Critics of Clayton said he didn't convince voters that he had the breadth of experience to handle the wide range of the sheriff's other duties.
"I believe he was qualified and would have done a fine job," Andre said. "I think you'll see from the remaining votes that Clayton will make up some ground in the race. He can't win, but the margin of victory won't be as much as the first returns."
Andre believes Parkinson covered up the responsibility of his office in Holland's death, saying he misled the public by stating that Holland was kept in a restraint chair because he was combative and refused to take medication, when jail records and surveillance video showed otherwise. He also contends jail staff didn't follow procedure as Parkinson stated.
Andre said his team approached several potential candidates , some retired from law enforcement careers and some not, before the election who said they wouldn't run against Parkinson because it would hurt their careers or personal relationships due to his popularity.
"One officer told me that if he ran and lost, he'd probably have to leave the state of California to work elsewhere," Andre said. "That was before the Holland jail video was released. But I guess it's peer pressure, or whatever you want to call it, but in the law enforcement community you're not supposed to rock the boat."
Ed Waage, the county's Republican Central Committee vice chairman, said Parkinson has a "reservoir of support throughout the county," particularly after taking over the office from Pat Hedges, who was embroiled in controversies that included wiretapping one of his own employees.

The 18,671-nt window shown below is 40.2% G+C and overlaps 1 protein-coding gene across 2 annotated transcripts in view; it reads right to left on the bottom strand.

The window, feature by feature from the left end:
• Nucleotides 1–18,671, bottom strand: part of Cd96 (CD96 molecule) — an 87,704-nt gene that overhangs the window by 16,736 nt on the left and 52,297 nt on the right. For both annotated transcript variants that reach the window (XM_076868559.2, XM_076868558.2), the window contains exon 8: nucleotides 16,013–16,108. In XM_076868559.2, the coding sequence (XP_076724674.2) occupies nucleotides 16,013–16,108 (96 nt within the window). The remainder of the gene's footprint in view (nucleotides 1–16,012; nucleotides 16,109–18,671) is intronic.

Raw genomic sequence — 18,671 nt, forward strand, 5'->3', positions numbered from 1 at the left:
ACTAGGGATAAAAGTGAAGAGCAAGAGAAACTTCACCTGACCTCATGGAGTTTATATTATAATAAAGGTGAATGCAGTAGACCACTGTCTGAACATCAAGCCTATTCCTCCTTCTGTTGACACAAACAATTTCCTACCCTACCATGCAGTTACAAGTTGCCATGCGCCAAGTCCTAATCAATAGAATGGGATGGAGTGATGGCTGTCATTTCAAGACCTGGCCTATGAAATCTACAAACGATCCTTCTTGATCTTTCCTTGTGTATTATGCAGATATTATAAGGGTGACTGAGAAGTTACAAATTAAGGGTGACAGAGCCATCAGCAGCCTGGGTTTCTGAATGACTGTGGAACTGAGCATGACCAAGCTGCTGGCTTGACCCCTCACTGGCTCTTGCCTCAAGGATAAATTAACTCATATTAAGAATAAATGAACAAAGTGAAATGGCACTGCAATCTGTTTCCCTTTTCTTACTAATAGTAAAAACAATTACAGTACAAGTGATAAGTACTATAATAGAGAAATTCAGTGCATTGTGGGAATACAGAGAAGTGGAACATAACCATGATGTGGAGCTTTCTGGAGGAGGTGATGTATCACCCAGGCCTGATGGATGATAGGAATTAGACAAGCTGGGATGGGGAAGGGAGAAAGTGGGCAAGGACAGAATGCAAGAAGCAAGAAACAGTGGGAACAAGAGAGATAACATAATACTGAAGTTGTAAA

"Ian took over from Hedges and left those problems behind," Waage said. "He turned things around and improved the sheriff’s ability to respond to challenges they face. It's tragic what happened to Andrew Holland, but it's a much larger problem than the isolated case. Mental health issues are not adequately addressed in the county. The sheriff was trying to do his best under the circumstances."
Waage credits Parkinson for taking steps, including hiring a medical officer for the jail, to prevent future tragedies.
The race was one of the county's most expensive. Together, both candidates raised more than $555,000 in campaign contributions, with Parkinson receiving at least $336,000 and Clayton at least $219,000, including both monetary and non-monetary contributions.
Parkinson said Tuesday that he raised more money in four months than he did over 22 months in 2010, when he was first elected against a field of seven candidates, including Joe Cortez, a retired Pismo Beach police chief, and Jerry Lenthal, a former District 3 county supervisor.
Tom Fulks, a Clayton campaign adviser, said the analysis of the sheriff's race should be tempered with the remaining votes, saying they could significantly change the final tally. He said Parkinson's fundraising made a big difference.
"It was money and name recognition," Fulks said. "Parkinson has two terms under his belt and, basically, unlimited sums of money... Voters (in the early returns) clearly made a choice and decided that these (jail death) issues weren’t important enough to make a change for them."